You can have five different death benefits or life covers for five different things, for example. One for a bond, the second for education, the third for your spouse, the fourth for liquidity purposes, and the fifth for whatever else you may need. But such a policy would have to be properly structured with the help of a financial planner so that it does not become too expensive.

Funeral Cover

Funeral cover provides capital that can be used to provide for a proper funeral for the deceased, explain Mahme and Maritz. They say these types of policies payout quickly, as their sole purpose is to give comfort to the family and provide for a dignified funeral of their loved one.

Critical Illness Cover

Critical illness cover provides capital when the insured is diagnosed with a critical illness, such as cancer, a heart attack, coronary artery disease, or a stroke, among others. This Capital can assist with additional expenses incurred due to a critical illness event.

What financial planners try to do is to create a safety net for clients who become critically ill with cancer or some debilitating disease, says Scott. The crux of this cover is whether you will be able to generate the income you have earned before the illness.

“If this is not the case, we need to put a buffer in place, to ease the pressure, so you can get better without worrying about finances,” explains Scott.

A critical Illness Lump Sum Takes Care Of Medical Aid Expenses Not Covered By Medical Aid

The critical illness cover also provides liquidity when you are under immense stress with an illness. The money could be directed towards eradicating debt, such as paying off a car or bond.

Income Protection Cover

Scott calls income protection to cover the powerhouse of insurance products. She says it’s the most powerful product that you can have in your portfolio because it can stop and start. Keep in mind, if you take a disability or critical illness lump sum, once it gets paid out that is, she says.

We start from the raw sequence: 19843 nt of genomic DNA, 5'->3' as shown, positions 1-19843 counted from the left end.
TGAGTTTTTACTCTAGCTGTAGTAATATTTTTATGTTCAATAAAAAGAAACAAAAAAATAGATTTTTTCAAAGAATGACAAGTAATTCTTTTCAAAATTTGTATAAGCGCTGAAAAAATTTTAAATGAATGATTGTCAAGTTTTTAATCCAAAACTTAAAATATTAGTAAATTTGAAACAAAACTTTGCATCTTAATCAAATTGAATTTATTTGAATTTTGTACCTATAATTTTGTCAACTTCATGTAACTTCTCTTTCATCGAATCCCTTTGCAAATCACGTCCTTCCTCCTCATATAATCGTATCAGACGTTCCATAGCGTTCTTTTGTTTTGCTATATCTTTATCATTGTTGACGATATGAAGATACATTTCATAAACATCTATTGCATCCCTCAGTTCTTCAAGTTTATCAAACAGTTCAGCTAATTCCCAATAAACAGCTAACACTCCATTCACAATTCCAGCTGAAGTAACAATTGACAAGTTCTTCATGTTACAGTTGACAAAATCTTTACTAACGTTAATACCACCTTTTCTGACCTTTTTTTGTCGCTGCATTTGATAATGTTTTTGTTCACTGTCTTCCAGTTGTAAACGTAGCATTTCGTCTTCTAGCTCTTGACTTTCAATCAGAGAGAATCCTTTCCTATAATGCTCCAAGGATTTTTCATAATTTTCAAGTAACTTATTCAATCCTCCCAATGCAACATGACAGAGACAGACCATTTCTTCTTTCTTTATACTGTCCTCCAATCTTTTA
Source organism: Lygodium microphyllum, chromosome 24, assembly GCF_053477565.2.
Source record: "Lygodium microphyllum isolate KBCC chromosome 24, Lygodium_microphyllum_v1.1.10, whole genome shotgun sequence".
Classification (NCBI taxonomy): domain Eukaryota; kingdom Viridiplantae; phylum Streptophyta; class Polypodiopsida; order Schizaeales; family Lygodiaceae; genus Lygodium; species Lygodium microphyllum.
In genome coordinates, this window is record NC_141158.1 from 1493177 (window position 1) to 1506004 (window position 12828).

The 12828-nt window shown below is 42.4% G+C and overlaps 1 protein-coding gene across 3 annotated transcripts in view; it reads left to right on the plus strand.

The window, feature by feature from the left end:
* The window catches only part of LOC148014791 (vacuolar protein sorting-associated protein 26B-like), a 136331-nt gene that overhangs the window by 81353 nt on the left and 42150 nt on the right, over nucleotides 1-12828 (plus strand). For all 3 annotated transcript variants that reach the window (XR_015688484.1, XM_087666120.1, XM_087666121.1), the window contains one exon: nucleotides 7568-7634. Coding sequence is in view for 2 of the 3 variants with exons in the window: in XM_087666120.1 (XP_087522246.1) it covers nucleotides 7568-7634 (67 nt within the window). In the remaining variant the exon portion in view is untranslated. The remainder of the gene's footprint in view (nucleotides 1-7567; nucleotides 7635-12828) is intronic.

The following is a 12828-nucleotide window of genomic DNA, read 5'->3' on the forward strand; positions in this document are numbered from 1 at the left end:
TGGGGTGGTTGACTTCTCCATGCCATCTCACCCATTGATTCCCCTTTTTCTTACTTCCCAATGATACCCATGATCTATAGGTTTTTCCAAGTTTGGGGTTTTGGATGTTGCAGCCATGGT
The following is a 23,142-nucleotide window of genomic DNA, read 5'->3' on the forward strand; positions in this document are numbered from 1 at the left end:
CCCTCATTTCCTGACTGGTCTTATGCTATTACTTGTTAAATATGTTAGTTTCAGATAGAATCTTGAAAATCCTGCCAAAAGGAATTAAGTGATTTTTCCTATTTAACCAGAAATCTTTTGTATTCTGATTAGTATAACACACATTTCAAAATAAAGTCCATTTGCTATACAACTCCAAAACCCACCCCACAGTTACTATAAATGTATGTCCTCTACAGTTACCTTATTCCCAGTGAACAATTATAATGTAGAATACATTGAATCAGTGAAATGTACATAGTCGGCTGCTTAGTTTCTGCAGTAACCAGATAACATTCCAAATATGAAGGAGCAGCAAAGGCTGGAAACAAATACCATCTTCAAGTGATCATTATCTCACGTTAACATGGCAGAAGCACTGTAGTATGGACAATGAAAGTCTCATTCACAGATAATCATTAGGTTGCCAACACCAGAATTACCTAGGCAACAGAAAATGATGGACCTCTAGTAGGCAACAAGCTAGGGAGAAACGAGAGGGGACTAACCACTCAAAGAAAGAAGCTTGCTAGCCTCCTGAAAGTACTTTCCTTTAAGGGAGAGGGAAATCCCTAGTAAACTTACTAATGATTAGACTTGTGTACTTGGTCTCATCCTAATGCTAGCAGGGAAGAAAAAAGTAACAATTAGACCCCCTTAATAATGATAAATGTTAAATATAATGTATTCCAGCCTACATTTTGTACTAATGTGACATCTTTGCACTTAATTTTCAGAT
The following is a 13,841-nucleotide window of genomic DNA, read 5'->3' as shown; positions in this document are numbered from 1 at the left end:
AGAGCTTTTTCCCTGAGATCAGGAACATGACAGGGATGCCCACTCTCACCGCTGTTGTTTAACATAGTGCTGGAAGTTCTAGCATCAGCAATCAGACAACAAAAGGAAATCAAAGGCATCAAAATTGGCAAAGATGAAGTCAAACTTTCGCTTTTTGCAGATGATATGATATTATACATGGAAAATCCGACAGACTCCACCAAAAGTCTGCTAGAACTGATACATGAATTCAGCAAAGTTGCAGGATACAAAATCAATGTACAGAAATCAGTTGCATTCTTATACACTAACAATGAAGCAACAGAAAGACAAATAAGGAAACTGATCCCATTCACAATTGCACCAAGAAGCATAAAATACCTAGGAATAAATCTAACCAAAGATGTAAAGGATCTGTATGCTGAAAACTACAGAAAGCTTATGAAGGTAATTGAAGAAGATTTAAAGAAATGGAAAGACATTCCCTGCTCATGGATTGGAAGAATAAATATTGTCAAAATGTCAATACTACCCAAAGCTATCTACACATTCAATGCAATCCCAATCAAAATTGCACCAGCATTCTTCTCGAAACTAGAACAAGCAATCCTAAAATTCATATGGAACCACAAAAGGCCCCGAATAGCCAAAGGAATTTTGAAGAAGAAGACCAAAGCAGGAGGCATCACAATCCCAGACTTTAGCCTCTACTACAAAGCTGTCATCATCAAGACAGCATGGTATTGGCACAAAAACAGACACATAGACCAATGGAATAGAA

With income protection cover, if you become ill a monthly amount would be paid to you (not a lump sum) to sustain your income and lifestyle as if you were still working,

Once you get better or recover from the illness, the monthly income protection will not be paid to you any longer, but the protection cover will still be part of your portfolio for future events.

These types of policies pay out a monthly income benefit while the person insured is disabled (temporarily or permanently) and unable to work. This is important when the employer no longer pays a salary to the insured person after their sick leave has been exhausted, and even more so if the person is self-employed, explains Mahome and Maritz.

“ An income protection product is also linked to and keeps up with inflation. So, even though it’s a bit more expensive than a lump sum policy, it’s extremely valuable in that if you do get sick, it never falls away.” Says Scott.

Though people seldom think about comprehensive cover because it can be a bit more expensive, Scott emphasizes not to make a decision based on a premium. “You need to understand what you are covered for.”

The bottom line according to Mahome and Maritz, is to talk to your financial adviser to map out a financial plan that takes your affordability and personal circumstances into consideration and navigate through this potential minefield to safety, for you and your family.

This article originally appeared in the 22 October edition of  finweek

Read the original article here